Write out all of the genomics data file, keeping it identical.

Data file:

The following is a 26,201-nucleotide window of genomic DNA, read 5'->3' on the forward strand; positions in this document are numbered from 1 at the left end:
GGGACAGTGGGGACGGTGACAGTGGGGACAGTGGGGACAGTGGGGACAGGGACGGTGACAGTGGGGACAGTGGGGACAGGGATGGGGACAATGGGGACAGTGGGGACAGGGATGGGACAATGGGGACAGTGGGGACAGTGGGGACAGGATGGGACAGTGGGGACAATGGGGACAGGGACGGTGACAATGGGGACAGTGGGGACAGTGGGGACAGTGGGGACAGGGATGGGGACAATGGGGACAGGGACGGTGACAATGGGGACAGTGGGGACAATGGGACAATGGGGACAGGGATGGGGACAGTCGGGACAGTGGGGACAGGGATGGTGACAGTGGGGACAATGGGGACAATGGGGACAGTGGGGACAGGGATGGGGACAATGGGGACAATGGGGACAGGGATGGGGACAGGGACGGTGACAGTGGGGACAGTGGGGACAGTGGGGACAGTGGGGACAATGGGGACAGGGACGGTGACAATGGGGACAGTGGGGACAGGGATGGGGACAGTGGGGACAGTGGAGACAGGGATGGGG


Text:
The following is a 26,201-nucleotide window of genomic DNA, read 5'->3' on the forward strand; positions in this document are numbered from 1 at the left end:
GGGACAGTGGGGACGGTGACAGTGGGGACAGTGGGGACAGTGGGGACAGGGACGGTGACAGTGGGGACAGTGGGGACAGGGATGGGGACAATGGGGACAGTGGGGACAGGGATGGGACAATGGGGACAGTGGGGACAGTGGGGACAGGATGGGACAGTGGGGACAATGGGGACAGGGACGGTGACAATGGGGACAGTGGGGACAGTGGGGACAGTGGGGACAGGGATGGGGACAATGGGGACAGGGACGGTGACAATGGGGACAGTGGGGACAATGGGACAATGGGGACAGGGATGGGGACAGTCGGGACAGTGGGGACAGGGATGGTGACAGTGGGGACAATGGGGACAATGGGGACAGTGGGGACAGGGATGGGGACAATGGGGACAATGGGGACAGGGATGGGGACAGGGACGGTGACAGTGGGGACAGTGGGGACAGTGGGGACAGTGGGGACAATGGGGACAGGGACGGTGACAATGGGGACAGTGGGGACAGGGATGGGGACAGTGGGGACAGTGGAGACAGGGATGGGG